If you’ve never done any image classification before, you’re probably wondering how on earth a Convolutional Neural Net is even capable of doing this. Well, although us humans see images in a visual way, images are actually just made up of tiny squares called pixels. Each one is a specific number of pixels wide and a specific number of pixels high, and each pixel is a different colour. The colour in each pixel is represented by a number from 0 to 255, so computers can essentially see them as a large matrix of numbers.

To massively oversimplify, the CNN takes the matrix from the input image and uses a feature detector (also called a kernel or filter) to produce a feature map or “convolved feature”.

png Hotdog. Annie Spratt, Unsplash.

Data augmentation

Once you found an interesting and labelled dataset of images to classify, the next step is to “augment” your data. Data augmentation is a useful step in image classification and does two main things: it gives you extra data to train with and it helps reduce overfitting. What happens in this step is that the images are tweaked to change their appearance slightly. Each image will be randomly rotated by varying degrees, moved left and right, scaled in and out, twisted or sheered, flipped in various orientations, zoomed in and out, and then normalised.

This creates loads of new images and makes the data more diverse and realistic. This allows your model to train on images that more closely resemble those its likely to encounter in the real world, so it generalises better and gives more accurate results when in production. Keras provides a useful class for image augmentation called ImageDataGenerator(), so we’ll first set this up with our desired parameters, then we’ll examine a sample image and see how it gets augmented.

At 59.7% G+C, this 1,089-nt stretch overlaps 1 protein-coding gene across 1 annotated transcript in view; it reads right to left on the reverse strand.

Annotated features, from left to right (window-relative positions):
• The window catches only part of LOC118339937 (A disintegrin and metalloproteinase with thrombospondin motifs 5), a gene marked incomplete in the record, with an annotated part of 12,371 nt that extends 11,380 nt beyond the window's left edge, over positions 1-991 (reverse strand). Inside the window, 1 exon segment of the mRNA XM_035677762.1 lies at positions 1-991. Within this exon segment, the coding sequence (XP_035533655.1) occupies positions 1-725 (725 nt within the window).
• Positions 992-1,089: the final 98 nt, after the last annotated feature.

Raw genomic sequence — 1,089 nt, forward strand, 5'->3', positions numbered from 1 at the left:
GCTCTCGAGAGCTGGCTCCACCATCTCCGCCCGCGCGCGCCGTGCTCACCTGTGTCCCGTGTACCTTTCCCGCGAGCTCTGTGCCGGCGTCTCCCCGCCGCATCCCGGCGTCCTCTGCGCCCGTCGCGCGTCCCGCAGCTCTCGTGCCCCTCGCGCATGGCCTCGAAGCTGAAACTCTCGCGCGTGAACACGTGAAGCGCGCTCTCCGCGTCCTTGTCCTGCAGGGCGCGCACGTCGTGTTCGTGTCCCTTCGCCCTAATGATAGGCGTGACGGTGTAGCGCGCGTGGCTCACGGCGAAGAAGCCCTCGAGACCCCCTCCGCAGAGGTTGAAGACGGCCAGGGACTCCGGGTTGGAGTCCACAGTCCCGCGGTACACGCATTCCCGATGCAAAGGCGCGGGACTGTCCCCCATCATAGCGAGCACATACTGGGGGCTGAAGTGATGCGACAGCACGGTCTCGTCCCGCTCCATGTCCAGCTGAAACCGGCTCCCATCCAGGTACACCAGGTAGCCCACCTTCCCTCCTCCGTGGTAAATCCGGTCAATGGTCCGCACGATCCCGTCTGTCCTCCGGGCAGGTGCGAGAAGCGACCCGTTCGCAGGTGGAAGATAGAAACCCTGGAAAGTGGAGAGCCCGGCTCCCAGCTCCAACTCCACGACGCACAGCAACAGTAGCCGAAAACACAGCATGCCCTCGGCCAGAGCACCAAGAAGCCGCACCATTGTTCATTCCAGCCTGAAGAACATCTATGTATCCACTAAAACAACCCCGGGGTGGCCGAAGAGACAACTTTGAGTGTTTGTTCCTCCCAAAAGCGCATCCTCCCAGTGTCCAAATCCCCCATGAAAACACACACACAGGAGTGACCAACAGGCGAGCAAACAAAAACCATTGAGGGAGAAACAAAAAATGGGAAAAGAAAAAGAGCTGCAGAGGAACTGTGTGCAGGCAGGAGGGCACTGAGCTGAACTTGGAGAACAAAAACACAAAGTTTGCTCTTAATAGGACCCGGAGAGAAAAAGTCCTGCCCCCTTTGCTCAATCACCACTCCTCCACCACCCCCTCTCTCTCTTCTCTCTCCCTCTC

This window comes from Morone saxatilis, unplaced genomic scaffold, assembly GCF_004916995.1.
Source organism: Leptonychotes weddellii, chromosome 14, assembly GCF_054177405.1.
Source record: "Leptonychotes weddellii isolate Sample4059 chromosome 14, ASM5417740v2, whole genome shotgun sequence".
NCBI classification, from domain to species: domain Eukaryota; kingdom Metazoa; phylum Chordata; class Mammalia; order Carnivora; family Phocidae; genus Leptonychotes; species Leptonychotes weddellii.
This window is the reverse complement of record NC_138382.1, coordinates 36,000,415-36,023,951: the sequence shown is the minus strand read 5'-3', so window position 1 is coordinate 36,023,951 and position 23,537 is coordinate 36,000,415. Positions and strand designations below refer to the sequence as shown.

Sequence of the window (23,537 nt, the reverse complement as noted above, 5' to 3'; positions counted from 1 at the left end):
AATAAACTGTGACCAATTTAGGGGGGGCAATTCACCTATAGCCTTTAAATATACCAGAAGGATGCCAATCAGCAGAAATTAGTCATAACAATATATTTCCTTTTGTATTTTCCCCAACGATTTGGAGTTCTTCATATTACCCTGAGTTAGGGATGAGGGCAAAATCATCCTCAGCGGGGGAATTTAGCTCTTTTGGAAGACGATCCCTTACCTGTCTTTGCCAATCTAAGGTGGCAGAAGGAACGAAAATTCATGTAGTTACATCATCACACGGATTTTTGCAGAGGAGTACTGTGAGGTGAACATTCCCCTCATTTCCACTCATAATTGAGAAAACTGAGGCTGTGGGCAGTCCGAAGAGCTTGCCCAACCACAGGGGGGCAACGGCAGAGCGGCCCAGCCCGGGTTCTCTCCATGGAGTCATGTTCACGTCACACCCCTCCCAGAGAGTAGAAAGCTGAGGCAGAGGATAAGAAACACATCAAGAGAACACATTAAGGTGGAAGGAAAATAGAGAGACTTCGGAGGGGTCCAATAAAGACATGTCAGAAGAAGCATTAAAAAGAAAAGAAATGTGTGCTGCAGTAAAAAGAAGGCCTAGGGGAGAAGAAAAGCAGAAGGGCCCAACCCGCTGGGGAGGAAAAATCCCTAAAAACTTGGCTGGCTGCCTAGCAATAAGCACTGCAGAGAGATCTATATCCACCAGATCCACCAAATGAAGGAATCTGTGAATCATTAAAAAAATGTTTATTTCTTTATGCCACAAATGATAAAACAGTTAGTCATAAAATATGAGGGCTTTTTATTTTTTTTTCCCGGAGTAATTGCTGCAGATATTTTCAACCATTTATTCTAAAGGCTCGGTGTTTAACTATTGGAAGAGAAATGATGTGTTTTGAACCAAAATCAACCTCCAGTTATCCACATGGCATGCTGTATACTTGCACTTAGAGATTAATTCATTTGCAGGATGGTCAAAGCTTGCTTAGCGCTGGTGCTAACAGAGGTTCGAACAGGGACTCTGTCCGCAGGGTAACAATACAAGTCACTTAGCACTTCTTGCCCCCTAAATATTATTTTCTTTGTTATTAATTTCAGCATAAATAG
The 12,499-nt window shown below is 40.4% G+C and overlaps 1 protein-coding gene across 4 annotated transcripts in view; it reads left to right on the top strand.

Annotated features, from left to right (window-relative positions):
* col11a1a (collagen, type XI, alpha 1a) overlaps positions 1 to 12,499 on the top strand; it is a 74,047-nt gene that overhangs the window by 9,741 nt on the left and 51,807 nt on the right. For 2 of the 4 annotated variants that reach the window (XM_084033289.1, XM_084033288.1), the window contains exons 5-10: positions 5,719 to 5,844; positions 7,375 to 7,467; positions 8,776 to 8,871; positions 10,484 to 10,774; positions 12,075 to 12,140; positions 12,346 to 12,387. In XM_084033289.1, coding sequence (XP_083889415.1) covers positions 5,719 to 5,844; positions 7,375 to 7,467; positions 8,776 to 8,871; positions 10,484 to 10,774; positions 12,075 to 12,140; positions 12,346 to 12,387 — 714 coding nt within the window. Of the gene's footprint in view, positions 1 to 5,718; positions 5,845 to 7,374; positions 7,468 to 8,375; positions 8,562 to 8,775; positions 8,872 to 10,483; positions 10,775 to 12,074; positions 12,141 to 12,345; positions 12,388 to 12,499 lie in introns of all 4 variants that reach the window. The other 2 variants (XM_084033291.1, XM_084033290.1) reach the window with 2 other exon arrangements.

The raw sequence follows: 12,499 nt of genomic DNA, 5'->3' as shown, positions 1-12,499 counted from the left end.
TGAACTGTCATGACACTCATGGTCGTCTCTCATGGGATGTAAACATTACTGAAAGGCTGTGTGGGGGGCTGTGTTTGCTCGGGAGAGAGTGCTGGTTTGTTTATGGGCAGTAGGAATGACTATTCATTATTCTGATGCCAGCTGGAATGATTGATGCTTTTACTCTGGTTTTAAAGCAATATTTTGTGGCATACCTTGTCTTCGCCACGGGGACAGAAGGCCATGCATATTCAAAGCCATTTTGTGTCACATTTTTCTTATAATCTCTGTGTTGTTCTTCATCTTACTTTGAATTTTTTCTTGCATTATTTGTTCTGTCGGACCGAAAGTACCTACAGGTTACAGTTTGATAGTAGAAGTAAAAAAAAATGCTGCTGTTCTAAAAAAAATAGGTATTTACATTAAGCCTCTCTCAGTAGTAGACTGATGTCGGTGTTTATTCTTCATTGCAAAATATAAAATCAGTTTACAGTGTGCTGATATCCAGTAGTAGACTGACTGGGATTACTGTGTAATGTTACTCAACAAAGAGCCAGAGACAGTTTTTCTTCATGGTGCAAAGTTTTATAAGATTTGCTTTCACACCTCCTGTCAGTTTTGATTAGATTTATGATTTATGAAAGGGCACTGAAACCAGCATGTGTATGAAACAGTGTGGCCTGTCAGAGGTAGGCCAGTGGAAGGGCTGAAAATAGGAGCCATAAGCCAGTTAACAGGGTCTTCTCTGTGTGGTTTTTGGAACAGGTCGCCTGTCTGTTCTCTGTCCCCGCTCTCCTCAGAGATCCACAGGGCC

import tensorflow as tf
from tensorflow import keras
from keras.preprocessing.image import ImageDataGenerator, array_to_img, img_to_array, load_img

datagen = ImageDataGenerator(
    rotation_range=40,
    width_shift_range=0.2,
    height_shift_range=0.2,
    rescale=1./255,
    shear_range=0.2,
    zoom_range=0.2,
    horizontal_flip=True,
    fill_mode='nearest'
)

Examining the augmented images

To visualise what happened in the above step, we’ll run the data augmentation process on a single image and look at the output to help understand what happens behind the scenes. We’ll load a random hotdog image and use the img_to_array() function to convert the image to a Numpy array and then run the Keras flow() function to examine how it gets augmented by the datagen we created above. We’ll store the augmented images in data/preview/hotdog/ and prefix the images with hotdog and create 30 different variations before stopping. As you’ll see in the image below, the directory gets filled with 30 new derivatives of the original image.